Now I was flat on my back with my knees elevated on the coffee table. I was in so much pain I couldn’t even make it to the bathroom. I had to pee in a Nalgene bottle. At that moment, it felt like life had just ended.
I got some muscle relaxers and pain meds from Kaiser, and within five days, I could walk with a walker without much pain. Those first days of recovery felt like months. I saw a physical therapist who gave me some exercises to increase my hip rotation. Surprisingly, my back began to feel better within days of starting the exercises. Seven days after my injury, I took a 3-mile walk around the block – albeit very slowly. Ten days after the injury, I hiked Telegraph Peak – over 5,000 feet of elevation. This was truly a miracle. In fact, it was the fastest recovery I had ever experienced in over 30 years of recurring back issues. So I decided to test my recovery on Kearsarge Peak.
Just Like Old Times
I got up on Tuesday morning, drove to the Onion Valley, and got started at 5:00 am – right at first light. The alpine glow on the mountain and the cool breeze on my face immediately put me into some kind of unexplainable Sierra euphoria. I was finally in the Sierras, and I was under their magical spell. The hiking was very steep from the start, gaining 3,500 feet in three miles across loose scree most of the way. There was also some bushwacking in the first mile and only faint signs of a trail. But I didn’t mind. I didn’t even feel tied. I was just so glad to be there.
There is an old mine about a hundred yards off the trail near the summit. I pondered the ease of my modern life, and it boggled my mind to think about how hard it must have been to work in that mine in the late 1800s. But am I really better off in my modern world? I’m not sure.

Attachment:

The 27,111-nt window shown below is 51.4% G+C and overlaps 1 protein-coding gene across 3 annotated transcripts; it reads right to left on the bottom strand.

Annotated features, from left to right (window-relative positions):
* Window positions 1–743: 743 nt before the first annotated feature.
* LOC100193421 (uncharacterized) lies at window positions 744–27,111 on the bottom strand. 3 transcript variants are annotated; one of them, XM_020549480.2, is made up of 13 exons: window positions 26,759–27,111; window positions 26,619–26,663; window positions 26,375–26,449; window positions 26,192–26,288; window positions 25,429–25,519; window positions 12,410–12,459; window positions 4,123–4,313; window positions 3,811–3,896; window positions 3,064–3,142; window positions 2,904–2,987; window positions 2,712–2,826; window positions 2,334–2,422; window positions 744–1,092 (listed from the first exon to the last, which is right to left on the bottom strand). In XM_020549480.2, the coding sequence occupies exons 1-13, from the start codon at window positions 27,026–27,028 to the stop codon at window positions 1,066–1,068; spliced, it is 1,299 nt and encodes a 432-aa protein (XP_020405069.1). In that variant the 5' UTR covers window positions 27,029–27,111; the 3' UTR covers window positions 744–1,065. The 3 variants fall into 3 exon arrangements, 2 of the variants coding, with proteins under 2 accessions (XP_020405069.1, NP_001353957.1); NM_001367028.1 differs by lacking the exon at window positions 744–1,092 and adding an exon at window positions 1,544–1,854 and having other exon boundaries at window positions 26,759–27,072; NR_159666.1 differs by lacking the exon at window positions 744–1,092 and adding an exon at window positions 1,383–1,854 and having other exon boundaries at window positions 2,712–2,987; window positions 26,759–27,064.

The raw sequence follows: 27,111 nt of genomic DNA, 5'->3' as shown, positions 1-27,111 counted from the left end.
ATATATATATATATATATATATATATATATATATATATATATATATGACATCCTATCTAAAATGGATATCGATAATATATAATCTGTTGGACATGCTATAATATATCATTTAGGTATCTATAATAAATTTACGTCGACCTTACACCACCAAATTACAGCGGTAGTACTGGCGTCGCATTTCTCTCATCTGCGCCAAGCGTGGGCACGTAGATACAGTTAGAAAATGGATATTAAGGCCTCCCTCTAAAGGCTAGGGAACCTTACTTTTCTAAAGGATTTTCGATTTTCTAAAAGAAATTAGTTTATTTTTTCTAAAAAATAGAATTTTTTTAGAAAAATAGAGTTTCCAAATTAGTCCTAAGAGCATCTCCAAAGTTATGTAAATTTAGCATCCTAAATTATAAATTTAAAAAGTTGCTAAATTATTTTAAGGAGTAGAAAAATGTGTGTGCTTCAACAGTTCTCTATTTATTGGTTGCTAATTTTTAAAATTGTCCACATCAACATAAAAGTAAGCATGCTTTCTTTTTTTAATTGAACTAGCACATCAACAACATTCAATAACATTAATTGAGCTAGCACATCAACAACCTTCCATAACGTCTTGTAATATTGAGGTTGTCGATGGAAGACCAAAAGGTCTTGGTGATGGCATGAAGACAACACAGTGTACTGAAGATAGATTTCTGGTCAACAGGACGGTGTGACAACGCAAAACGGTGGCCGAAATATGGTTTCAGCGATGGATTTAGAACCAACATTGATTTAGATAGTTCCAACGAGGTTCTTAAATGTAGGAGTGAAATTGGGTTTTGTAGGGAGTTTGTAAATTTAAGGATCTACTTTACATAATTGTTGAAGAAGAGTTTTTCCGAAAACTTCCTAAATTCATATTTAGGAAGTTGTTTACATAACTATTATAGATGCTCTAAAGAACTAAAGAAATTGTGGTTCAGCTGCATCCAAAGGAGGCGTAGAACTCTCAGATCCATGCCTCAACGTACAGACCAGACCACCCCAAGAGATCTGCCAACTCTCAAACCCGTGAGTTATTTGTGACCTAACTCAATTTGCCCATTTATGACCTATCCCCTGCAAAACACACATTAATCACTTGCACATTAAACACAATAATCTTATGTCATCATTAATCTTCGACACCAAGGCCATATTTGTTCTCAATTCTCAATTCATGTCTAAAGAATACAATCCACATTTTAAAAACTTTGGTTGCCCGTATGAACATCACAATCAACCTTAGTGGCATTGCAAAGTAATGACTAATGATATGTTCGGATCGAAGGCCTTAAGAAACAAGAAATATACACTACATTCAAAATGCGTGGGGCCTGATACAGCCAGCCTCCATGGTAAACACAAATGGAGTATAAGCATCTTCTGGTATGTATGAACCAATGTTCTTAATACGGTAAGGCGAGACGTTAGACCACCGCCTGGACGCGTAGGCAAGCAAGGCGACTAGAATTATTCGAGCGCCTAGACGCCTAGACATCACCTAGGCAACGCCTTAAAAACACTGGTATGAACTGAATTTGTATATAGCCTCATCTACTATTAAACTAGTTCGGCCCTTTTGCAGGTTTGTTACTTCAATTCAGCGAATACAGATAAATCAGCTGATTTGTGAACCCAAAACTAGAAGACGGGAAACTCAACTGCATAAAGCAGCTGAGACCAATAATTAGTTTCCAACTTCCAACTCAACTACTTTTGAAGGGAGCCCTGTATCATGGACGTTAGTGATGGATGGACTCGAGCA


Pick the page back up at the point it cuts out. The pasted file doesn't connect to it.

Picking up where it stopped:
As I got closer to the top, I remembered how Wes, Liz, and I had tried to climb this a couple of years ago. We hiked in the short days of winter in a low snow year. About a half mile from the summit, we realized we would run out of daylight, so we turned back. There is not much of a trail, so getting lost in the dark would be quite easy. Turning back was the right move.
Making the Summit and Getting Down in a Hurry
After some easy class 2 scrambling, I made the summit at about Noon. The views reminded me of how much I have missed the Sierras. It was the perfect temperature, and the sight of University Peak surrounded by clouds was magical. I am hopelessly in love with this place. While the clouds made for great photos, I noticed the weather beginning to turn, so I headed down after 15 minutes on the summit. Daily thunderstorms in the afternoon were almost a given for the past month in this area.
I moved down the mountain as quickly as possible – even jogging in some sections. Unfortunately, the clouds above me grew more consolidated, turning dark and ominous. In the last quarter mile, I expected rain, lighting, and thunder, but thankfully, I made it to my car unscathed.
Never Take the Simple Things for Granted
Kearsarge Peak wasn’t the most exciting summit, but being here was like coming home after spending a year abroad. Three weeks ago, I was flat on my back, thinking I had injured my back permanently. Now I’m here and hiking up steep elevations with ease. It felt like a miracle. I asked a lot of people to pray for me, so I’m pretty sure it was. I can’t help but recall Psalm 103 when I think about being on the mountain today…